Once a microorganism is identified, the doctor can do tests to determine which drugs are more effective (sensitivity tests) so that the treatment that seems most effective can be started before.
Staining and examination under a microscope
Sometimes, the doctor can identify a microorganism simply by examining the sample under a microscope.
Most samples are processed using stains. Stains are special chemicals that give color to microorganisms, making them stand out against the background. Some microorganisms have a different size, shape or color that allow them to be recognized.
However, many are very similar and cannot be distinguished using a microscope. In addition, there must be a sufficient number of microorganisms and they must be large enough to be seen with the microscope. For example, viruses cannot be identified using the microscope, since they are too small.
For bacteria, Gram stain (a violet stain) is often used first. Bacteria are classified as follows:
Gram-positive (which looks blue because they retain Gram staining)
Gram-negative (they look red because they do not capture staining)
This allows some decisions to be made regarding treatment, depending on whether the responsible bacterium is gram-positive or gram-negative.
In addition to Gram staining, other stains may be used depending on the microorganisms that are considered to be present.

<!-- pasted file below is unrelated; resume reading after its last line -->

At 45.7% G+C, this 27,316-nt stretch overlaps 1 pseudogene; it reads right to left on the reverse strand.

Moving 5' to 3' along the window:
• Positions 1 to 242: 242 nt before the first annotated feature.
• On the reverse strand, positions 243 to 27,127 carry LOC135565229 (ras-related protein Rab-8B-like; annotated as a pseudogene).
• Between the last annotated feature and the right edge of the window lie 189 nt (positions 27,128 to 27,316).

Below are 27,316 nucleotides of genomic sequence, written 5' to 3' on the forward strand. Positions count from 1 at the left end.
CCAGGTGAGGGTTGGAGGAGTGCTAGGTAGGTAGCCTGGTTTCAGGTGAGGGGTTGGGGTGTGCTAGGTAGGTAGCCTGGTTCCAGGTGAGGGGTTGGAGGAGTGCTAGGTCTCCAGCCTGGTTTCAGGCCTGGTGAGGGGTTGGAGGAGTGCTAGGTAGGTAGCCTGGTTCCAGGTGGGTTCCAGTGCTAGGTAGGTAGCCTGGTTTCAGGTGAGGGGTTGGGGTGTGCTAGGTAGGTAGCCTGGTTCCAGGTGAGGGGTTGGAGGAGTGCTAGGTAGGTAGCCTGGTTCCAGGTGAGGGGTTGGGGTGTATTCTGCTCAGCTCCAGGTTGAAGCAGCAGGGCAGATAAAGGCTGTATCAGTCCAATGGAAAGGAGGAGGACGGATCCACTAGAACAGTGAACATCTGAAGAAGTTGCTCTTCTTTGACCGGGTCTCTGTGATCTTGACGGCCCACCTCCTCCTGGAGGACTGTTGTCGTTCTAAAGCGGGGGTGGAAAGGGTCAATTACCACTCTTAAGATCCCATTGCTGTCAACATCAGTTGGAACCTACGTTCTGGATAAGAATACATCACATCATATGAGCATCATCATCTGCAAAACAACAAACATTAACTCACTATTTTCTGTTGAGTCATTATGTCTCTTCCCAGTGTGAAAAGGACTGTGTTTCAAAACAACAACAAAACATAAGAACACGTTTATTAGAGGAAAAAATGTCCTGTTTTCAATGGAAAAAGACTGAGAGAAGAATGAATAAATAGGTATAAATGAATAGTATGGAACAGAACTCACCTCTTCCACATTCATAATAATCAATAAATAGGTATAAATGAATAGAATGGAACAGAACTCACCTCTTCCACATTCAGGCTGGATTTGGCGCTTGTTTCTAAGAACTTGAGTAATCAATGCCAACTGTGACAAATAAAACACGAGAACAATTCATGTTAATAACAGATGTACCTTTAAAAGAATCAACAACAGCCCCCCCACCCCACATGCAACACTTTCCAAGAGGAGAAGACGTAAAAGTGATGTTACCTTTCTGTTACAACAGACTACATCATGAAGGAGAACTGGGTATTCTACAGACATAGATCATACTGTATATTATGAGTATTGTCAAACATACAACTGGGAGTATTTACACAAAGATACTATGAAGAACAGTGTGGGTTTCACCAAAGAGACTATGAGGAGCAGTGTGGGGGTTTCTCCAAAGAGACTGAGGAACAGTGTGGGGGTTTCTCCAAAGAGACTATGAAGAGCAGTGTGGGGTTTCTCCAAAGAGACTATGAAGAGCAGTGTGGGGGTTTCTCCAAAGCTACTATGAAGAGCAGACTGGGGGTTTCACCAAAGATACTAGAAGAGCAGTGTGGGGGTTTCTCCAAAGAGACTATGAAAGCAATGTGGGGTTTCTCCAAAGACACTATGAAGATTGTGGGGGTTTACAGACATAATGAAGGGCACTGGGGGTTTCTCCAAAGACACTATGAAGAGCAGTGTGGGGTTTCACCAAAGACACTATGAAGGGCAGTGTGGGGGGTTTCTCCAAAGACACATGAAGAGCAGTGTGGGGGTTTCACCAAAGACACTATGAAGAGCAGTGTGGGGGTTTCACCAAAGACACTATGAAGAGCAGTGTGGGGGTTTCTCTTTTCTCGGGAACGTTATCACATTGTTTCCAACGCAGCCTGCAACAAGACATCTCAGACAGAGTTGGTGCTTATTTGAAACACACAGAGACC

Cultivation of microorganisms
Usually, a sample contains very few microorganisms so that they can be seen with the microscope or can be identified using other tests. Therefore, it is usually tried to increase the number of microorganisms (cultivating them) in the laboratory, until they are sufficient to be able to identify them. A sample is taken from the area of infection that the microorganism may contain. Samples may include
- Cerebrospinal fluid
Mucus from the nose, throat or genital area
The sample is deposited on a plate or in a culture test tube that contains specific nutrients that favor the growth of microorganisms. Different nutrients are used depending on the microorganism that is suspected. Often, certain chemicals are added to the plate or test tube to stop the growth of those microorganisms that do not cause the disease that the patient is suspected of suffering.
Many microorganisms, such as bacteria that cause urinary tract infections or in the case of streptococcal pharyngotonsillitis, can be easily grown. Some bacteria, such as the bacteria that cause syphilis, cannot be cultured. Other bacteria, such as those that cause tuberculosis, although they can be grown, take several weeks to grow. Some viruses can be cultured, but many cannot.
Tests of the sensitivity of a microorganism to antimicrobial drugs